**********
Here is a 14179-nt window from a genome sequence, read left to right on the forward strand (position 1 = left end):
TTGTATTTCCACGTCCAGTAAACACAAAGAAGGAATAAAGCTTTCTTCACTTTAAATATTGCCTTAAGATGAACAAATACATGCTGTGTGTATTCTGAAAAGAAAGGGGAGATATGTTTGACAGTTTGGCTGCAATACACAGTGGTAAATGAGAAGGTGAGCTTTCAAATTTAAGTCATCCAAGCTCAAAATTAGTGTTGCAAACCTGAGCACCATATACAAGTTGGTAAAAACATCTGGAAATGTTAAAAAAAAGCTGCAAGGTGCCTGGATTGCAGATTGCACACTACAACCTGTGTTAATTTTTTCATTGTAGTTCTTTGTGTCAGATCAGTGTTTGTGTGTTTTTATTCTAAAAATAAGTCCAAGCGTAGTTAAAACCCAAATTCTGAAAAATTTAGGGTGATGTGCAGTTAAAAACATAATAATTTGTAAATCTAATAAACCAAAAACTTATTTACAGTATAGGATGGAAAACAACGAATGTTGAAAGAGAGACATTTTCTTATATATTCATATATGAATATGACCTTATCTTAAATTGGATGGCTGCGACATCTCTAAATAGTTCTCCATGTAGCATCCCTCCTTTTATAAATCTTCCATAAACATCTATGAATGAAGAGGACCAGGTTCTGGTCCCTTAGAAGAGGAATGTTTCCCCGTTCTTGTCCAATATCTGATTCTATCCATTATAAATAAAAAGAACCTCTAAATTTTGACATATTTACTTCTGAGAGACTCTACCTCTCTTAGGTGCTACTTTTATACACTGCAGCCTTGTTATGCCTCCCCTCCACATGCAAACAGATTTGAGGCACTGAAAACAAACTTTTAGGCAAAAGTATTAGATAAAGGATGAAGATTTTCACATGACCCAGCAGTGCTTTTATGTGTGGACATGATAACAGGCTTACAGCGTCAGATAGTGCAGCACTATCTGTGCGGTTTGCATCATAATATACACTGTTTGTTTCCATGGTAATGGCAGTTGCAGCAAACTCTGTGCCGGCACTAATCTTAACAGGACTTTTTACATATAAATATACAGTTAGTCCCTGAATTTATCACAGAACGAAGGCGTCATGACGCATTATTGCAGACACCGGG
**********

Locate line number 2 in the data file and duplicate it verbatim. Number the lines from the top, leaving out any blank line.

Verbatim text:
TTGTATTTCCACGTCCAGTAAACACAAAGAAGGAATAAAGCTTTCTTCACTTTAAATATTGCCTTAAGATGAACAAATACATGCTGTGTGTATTCTGAAAAGAAAGGGGAGATATGTTTGACAGTTTGGCTGCAATACACAGTGGTAAATGAGAAGGTGAGCTTTCAAATTTAAGTCATCCAAGCTCAAAATTAGTGTTGCAAACCTGAGCACCATATACAAGTTGGTAAAAACATCTGGAAATGTTAAAAAAAAGCTGCAAGGTGCCTGGATTGCAGATTGCACACTACAACCTGTGTTAATTTTTTCATTGTAGTTCTTTGTGTCAGATCAGTGTTTGTGTGTTTTTATTCTAAAAATAAGTCCAAGCGTAGTTAAAACCCAAATTCTGAAAAATTTAGGGTGATGTGCAGTTAAAAACATAATAATTTGTAAATCTAATAAACCAAAAACTTATTTACAGTATAGGATGGAAAACAACGAATGTTGAAAGAGAGACATTTTCTTATATATTCATATATGAATATGACCTTATCTTAAATTGGATGGCTGCGACATCTCTAAATAGTTCTCCATGTAGCATCCCTCCTTTTATAAATCTTCCATAAACATCTATGAATGAAGAGGACCAGGTTCTGGTCCCTTAGAAGAGGAATGTTTCCCCGTTCTTGTCCAATATCTGATTCTATCCATTATAAATAAAAAGAACCTCTAAATTTTGACATATTTACTTCTGAGAGACTCTACCTCTCTTAGGTGCTACTTTTATACACTGCAGCCTTGTTATGCCTCCCCTCCACATGCAAACAGATTTGAGGCACTGAAAACAAACTTTTAGGCAAAAGTATTAGATAAAGGATGAAGATTTTCACATGACCCAGCAGTGCTTTTATGTGTGGACATGATAACAGGCTTACAGCGTCAGATAGTGCAGCACTATCTGTGCGGTTTGCATCATAATATACACTGTTTGTTTCCATGGTAATGGCAGTTGCAGCAAACTCTGTGCCGGCACTAATCTTAACAGGACTTTTTACATATAAATATACAGTTAGTCCCTGAATTTATCACAGAACGAAGGCGTCATGACGCATTATTGCAGACACCGGG